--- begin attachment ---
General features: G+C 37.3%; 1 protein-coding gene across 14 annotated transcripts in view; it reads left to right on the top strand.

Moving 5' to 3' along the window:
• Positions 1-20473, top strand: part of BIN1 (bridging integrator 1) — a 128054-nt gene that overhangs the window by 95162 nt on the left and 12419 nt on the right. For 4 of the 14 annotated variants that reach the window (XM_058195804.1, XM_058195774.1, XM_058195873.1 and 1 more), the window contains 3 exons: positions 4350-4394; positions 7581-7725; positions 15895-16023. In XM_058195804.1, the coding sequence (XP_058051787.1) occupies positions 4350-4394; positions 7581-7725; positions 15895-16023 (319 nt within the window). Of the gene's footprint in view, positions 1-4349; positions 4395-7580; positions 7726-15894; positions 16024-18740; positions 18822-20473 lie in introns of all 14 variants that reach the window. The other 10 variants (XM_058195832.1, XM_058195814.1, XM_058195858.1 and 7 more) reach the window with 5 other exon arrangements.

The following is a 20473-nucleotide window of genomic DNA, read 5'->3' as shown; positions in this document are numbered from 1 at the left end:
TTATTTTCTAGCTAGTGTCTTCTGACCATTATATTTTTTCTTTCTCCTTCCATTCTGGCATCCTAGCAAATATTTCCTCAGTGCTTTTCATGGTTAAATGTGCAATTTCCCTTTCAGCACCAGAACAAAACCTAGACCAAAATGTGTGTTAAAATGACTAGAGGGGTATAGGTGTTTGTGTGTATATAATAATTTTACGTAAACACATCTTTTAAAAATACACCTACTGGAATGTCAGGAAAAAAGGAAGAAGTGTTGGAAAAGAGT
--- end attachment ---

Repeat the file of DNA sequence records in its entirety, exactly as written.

General features: G+C 37.3%; 1 protein-coding gene across 14 annotated transcripts in view; it reads left to right on the top strand.

Moving 5' to 3' along the window:
• Positions 1-20473, top strand: part of BIN1 (bridging integrator 1) — a 128054-nt gene that overhangs the window by 95162 nt on the left and 12419 nt on the right. For 4 of the 14 annotated variants that reach the window (XM_058195804.1, XM_058195774.1, XM_058195873.1 and 1 more), the window contains 3 exons: positions 4350-4394; positions 7581-7725; positions 15895-16023. In XM_058195804.1, the coding sequence (XP_058051787.1) occupies positions 4350-4394; positions 7581-7725; positions 15895-16023 (319 nt within the window). Of the gene's footprint in view, positions 1-4349; positions 4395-7580; positions 7726-15894; positions 16024-18740; positions 18822-20473 lie in introns of all 14 variants that reach the window. The other 10 variants (XM_058195832.1, XM_058195814.1, XM_058195858.1 and 7 more) reach the window with 5 other exon arrangements.

The following is a 20473-nucleotide window of genomic DNA, read 5'->3' as shown; positions in this document are numbered from 1 at the left end:
TTATTTTCTAGCTAGTGTCTTCTGACCATTATATTTTTTCTTTCTCCTTCCATTCTGGCATCCTAGCAAATATTTCCTCAGTGCTTTTCATGGTTAAATGTGCAATTTCCCTTTCAGCACCAGAACAAAACCTAGACCAAAATGTGTGTTAAAATGACTAGAGGGGTATAGGTGTTTGTGTGTATATAATAATTTTACGTAAACACATCTTTTAAAAATACACCTACTGGAATGTCAGGAAAAAAGGAAGAAGTGTTGGAAAAGAGT